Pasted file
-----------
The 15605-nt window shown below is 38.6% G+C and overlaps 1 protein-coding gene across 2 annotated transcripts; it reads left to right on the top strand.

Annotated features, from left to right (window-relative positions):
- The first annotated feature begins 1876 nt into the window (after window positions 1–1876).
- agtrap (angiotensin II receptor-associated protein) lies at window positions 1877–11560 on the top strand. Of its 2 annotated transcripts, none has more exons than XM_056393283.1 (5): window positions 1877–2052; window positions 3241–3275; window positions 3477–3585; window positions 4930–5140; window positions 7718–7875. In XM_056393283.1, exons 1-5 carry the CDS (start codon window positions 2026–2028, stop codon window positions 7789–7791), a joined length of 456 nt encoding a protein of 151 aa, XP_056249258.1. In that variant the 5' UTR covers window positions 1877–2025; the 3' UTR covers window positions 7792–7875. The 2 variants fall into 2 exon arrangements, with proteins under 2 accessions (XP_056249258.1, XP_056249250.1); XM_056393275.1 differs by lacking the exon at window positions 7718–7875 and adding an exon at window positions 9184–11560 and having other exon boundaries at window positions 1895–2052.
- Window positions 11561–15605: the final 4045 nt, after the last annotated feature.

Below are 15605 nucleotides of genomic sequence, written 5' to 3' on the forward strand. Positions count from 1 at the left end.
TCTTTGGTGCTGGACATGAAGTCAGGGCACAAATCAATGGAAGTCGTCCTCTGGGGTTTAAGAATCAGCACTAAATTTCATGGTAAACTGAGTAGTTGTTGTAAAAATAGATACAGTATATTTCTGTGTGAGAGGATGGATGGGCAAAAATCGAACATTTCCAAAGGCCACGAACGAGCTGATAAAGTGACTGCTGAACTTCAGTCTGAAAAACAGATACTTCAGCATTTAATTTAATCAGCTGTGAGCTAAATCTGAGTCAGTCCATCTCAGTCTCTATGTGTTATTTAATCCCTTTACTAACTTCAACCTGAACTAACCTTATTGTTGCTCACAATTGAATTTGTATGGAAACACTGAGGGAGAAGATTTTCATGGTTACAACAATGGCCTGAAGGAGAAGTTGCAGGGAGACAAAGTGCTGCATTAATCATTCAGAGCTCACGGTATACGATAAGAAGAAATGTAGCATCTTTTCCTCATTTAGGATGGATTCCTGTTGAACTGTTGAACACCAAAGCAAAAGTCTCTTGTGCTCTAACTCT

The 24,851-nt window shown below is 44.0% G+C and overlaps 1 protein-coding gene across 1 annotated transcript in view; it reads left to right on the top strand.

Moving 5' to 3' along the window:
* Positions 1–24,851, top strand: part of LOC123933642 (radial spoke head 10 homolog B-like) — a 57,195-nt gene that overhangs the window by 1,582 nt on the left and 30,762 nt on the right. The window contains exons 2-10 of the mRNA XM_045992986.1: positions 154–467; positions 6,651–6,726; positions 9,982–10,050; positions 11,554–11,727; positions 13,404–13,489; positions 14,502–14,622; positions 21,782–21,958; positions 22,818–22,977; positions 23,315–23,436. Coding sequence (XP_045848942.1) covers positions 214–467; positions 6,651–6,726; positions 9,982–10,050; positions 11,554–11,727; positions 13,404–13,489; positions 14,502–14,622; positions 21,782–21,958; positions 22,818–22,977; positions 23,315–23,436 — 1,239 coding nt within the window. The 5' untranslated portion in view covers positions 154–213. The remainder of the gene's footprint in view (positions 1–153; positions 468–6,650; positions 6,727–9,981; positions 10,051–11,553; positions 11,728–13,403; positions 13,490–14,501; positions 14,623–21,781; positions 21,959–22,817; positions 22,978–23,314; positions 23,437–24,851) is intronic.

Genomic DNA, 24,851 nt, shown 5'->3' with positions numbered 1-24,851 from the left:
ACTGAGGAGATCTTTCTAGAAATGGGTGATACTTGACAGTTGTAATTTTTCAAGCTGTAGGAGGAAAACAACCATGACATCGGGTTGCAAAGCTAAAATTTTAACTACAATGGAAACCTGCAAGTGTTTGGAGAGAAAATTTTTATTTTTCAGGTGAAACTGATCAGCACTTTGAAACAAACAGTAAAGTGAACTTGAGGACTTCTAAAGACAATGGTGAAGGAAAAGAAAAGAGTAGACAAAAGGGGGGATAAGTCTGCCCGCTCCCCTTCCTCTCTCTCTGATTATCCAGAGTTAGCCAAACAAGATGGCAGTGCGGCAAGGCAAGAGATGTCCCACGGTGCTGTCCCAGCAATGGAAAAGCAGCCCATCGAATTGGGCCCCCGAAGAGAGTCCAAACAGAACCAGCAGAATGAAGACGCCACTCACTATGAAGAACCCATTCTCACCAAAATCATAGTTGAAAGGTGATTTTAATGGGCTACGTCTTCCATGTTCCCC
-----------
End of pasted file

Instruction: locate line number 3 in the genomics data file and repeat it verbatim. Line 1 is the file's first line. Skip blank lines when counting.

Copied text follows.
- The first annotated feature begins 1876 nt into the window (after window positions 1–1876).